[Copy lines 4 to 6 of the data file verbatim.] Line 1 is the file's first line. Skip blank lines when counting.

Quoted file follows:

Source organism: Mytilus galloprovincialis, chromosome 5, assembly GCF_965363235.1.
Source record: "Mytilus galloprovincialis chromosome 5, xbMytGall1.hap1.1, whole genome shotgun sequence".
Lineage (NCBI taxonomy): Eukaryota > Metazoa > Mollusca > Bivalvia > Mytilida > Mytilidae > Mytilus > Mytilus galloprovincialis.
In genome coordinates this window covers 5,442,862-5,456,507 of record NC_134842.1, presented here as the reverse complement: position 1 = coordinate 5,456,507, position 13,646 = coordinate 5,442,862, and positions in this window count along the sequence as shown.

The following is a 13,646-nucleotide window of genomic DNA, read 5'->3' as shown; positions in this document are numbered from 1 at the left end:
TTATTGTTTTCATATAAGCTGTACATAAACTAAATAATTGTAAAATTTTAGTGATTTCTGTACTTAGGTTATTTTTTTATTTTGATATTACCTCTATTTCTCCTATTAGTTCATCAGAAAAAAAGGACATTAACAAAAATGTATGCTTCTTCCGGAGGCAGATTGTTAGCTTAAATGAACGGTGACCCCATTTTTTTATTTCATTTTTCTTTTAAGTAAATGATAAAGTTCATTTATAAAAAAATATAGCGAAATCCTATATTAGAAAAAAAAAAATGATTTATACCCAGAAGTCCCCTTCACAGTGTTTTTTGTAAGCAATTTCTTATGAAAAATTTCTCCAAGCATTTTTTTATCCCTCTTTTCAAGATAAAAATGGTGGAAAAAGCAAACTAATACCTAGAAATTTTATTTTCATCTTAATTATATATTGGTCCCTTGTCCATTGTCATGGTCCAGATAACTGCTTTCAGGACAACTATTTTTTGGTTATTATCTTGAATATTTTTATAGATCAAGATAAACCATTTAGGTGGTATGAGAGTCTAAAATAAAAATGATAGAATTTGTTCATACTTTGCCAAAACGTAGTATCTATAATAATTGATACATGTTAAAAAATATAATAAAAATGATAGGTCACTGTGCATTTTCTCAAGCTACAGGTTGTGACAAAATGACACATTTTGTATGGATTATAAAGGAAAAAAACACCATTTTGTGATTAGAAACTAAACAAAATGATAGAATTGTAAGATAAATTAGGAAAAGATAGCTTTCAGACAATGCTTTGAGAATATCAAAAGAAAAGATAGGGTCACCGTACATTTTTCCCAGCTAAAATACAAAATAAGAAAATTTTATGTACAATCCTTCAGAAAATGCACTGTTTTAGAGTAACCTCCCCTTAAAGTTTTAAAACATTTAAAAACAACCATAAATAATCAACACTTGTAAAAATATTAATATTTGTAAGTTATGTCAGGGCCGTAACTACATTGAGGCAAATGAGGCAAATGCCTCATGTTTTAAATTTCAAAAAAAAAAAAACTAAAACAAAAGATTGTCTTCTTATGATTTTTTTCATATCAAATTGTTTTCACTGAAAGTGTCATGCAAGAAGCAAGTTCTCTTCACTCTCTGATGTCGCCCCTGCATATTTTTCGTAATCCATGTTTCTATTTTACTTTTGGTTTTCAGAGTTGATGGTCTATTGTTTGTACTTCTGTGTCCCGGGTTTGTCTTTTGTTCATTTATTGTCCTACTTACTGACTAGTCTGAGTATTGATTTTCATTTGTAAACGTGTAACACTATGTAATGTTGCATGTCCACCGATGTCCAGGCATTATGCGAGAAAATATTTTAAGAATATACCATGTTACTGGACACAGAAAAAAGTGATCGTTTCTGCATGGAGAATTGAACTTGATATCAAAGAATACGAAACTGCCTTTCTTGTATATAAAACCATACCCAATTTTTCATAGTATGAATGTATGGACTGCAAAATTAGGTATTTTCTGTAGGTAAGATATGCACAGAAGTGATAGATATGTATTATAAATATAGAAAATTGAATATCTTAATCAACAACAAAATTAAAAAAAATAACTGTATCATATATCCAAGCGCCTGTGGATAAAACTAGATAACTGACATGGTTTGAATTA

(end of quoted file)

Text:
In genome coordinates this window covers 5,442,862-5,456,507 of record NC_134842.1, presented here as the reverse complement: position 1 = coordinate 5,456,507, position 13,646 = coordinate 5,442,862, and positions in this window count along the sequence as shown.

The following is a 13,646-nucleotide window of genomic DNA, read 5'->3' as shown; positions in this document are numbered from 1 at the left end:
TTATTGTTTTCATATAAGCTGTACATAAACTAAATAATTGTAAAATTTTAGTGATTTCTGTACTTAGGTTATTTTTTTATTTTGATATTACCTCTATTTCTCCTATTAGTTCATCAGAAAAAAAGGACATTAACAAAAATGTATGCTTCTTCCGGAGGCAGATTGTTAGCTTAAATGAACGGTGACCCCATTTTTTTATTTCATTTTTCTTTTAAGTAAATGATAAAGTTCATTTATAAAAAAATATAGCGAAATCCTATATTAGAAAAAAAAAAATGATTTATACCCAGAAGTCCCCTTCACAGTGTTTTTTGTAAGCAATTTCTTATGAAAAATTTCTCCAAGCATTTTTTTATCCCTCTTTTCAAGATAAAAATGGTGGAAAAAGCAAACTAATACCTAGAAATTTTATTTTCATCTTAATTATATATTGGTCCCTTGTCCATTGTCATGGTCCAGATAACTGCTTTCAGGACAACTATTTTTTGGTTATTATCTTGAATATTTTTATAGATCAAGATAAACCATTTAGGTGGTATGAGAGTCTAAAATAAAAATGATAGAATTTGTTCATACTTTGCCAAAACGTAGTATCTATAATAATTGATACATGTTAAAAAATATAATAAAAATGATAGGTCACTGTGCATTTTCTCAAGCTACAGGTTGTGACAAAATGACACATTTTGTATGGATTATAAAGGAAAAAAACACCATTTTGTGATTAGAAACTAAACAAAATGATAGAATTGTAAGATAAATTAGGAAAAGATAGCTTTCAGACAATGCTTTGAGAATATCAAAAGAAAAGATAGGGTCACCGTACATTTTTCCCAGCTAAAATACAAAATAAGAAAATTTTATGTACAATCCTTCAGAAAATGCACTGTTTTAGAGTAACCTCCCCTTAAAGTTTTAAAACATTTAAAAACAACCATAAATAATCAACACTTGTAAAAATATTAATATTTGTAAGTTATGTCAGGGCCGTAACTACATTGAGGCAAATGAGGCAAATGCCTCATGTTTTAAATTTCAAAAAAAAAAAAACTAAAACAAAAGATTGTCTTCTTATGATTTTTTTCATATCAAATTGTTTTCACTGAAAGTGTCATGCAAGAAGCAAGTTCTCTTCACTCTCTGATGTCGCCCCTGCATATTTTTCGTAATCCATGTTTCTATTTTACTTTTGGTTTTCAGAGTTGATGGTCTATTGTTTGTACTTCTGTGTCCCGGGTTTGTCTTTTGTTCATTTATTGTCCTACTTACTGACTAGTCTGAGTATTGATTTTCATTTGTAAACGTGTAACACTATGTAATGTTGCATGTCCACCGATGTCCAGGCATTATGCGAGAAAATATTTTAAGAATATACCATGTTACTGGACACAGAAAAAAGTGATCGTTTCTGCATGGAGAATTGAACTTGATATCAAAGAATACGAAACTGCCTTTCTTGTATATAAAACCATACCCAATTTTTCATAGTATGAATGTATGGACTGCAAAATTAGGTATTTTCTGTAGGTAAGATATGCACAGAAGTGATAGATATGTATTATAAATATAGAAAATTGAATATCTTAATCAACAACAAAATTAAAAAAAATAACTGTATCATATATCCAAGCGCCTGTGGATAAAACTAGATAACTGACATGGTTTGAATTA